LIFE CAN BE WORTH LIVING
ingless. Our ancestors saw an epidemic as an act of divine punish-
ment ; to us it is a challenge to be overcome, since we know its causes
and that it can be controlled or prevented. The understanding of
infectious disease is entirely due to scientific advance. So, to take a
very recent happening, is our understanding of the basis of nutrition,
which holds out new possibilities of health and energy to the human
race. So is our understanding of earthquakes and storms; if we
cannot control them, we at least do not have to fear them as evidence
of God's anger.
Some, at least, of our internal miseries can be lightened in the same
way. Through knowledge derived from psychology children can be
prevented from growing up with an abnormal sense of guilt and so
making life a burden both to themselves and to those with whom they
come into contact. We are beginning to understand the psychological
roots of irrational fear and cruelty; some day we shall be able to
make the world a brighter place by preventing their appearance.
The ancients had no history worth mentioning. Human existence
in the present was regarded as a degradation from that of the original
Golden Age. Down even to the nineteenth century what was known
of human history was regarded by the nations of the West as an
essentially meaningless series of episodes sandwiched into the brief
space between the Creation and the Fall, a few thousand years ago,
and the Second Coming and Last Judgment, which might be on us at
any moment and in any case could not be pushed back for more than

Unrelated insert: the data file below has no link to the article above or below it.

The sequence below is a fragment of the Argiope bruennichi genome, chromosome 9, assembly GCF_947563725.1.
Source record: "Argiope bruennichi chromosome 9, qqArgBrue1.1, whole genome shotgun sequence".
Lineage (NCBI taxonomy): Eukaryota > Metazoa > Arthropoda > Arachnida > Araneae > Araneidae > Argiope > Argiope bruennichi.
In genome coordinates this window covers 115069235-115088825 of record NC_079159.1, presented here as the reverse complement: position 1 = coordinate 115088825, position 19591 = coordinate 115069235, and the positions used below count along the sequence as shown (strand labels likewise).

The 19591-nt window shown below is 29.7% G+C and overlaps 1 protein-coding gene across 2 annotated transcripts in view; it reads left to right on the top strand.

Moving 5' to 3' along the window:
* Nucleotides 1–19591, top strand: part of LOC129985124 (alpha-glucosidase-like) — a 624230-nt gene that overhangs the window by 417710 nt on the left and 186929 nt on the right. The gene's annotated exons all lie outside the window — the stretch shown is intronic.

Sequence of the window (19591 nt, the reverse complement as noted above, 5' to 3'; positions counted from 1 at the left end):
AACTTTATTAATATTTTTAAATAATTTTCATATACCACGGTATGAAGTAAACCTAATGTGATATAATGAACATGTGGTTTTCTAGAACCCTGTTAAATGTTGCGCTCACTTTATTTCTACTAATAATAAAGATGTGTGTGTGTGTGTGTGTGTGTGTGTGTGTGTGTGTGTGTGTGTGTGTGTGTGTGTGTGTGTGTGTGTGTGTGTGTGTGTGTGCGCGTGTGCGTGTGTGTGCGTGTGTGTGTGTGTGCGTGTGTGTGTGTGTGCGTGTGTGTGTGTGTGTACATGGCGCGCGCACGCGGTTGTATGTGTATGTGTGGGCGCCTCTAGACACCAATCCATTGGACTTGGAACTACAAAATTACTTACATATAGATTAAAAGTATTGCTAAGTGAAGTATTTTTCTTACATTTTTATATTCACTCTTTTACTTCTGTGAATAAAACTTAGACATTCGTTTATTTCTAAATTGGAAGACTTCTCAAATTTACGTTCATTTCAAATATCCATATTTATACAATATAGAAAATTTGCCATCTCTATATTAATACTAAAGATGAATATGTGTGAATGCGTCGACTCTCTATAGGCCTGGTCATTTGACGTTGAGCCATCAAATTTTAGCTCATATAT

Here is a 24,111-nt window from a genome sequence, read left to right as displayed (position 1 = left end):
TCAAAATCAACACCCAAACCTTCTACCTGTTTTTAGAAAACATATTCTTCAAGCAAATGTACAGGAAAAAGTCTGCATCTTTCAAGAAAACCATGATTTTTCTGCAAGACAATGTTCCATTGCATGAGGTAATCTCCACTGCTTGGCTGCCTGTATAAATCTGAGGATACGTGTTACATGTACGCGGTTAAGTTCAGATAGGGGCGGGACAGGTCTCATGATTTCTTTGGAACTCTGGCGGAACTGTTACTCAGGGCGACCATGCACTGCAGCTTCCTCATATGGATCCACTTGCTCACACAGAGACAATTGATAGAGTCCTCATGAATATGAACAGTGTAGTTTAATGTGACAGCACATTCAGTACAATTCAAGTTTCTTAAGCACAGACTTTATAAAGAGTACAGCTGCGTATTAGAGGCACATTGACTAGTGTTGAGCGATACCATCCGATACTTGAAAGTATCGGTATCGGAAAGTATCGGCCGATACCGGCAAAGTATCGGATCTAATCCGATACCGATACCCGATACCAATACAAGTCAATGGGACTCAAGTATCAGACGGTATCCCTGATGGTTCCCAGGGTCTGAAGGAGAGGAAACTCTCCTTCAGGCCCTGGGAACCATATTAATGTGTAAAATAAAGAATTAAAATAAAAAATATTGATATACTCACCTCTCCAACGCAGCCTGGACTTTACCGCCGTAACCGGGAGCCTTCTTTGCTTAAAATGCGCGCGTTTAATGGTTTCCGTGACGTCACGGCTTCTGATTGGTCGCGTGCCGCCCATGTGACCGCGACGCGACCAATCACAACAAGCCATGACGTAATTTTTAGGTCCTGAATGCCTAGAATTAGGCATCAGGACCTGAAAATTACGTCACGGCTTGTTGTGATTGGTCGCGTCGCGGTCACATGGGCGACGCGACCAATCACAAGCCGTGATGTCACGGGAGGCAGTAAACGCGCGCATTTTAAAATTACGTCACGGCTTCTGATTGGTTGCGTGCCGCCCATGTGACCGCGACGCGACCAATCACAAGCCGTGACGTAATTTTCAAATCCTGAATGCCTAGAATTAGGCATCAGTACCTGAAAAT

a few thousand years into the future. In this perspective a millennium
was almost an eternity. With such an outlook no wonder life seemed,
to the great mass of humanity,cc nasty, brutish, and short," its miseries
and shortcomings merely bewildering unless illuminated by the
illusory light of religion.
To-day human history merges back into prehistory, and prehistory
again into biological evolution. Our time-scale is profoundly altered.
A thousand years is a short time for prehistory, which thinks in terms
of hundreds of thousands of years, and an insignificant time for evolu-
tion, which deals in ten-million-year periods. The future is extended
equally with the past; if it took over a thousand million years for
primeval life to generate man, man and his descendants have at least
an equal allowance of time before them for further evolution.
Most of all, the new history has been a basis of hope. Biological
evolution has been appallingly slow and appallingly wasteful. It has
' been cruel; it has generated the parasites and the pests as well as the
more agreeable types. It has led life up innumerable blind alleys.
But in spite of this it has achieved progress. In a few lines, whose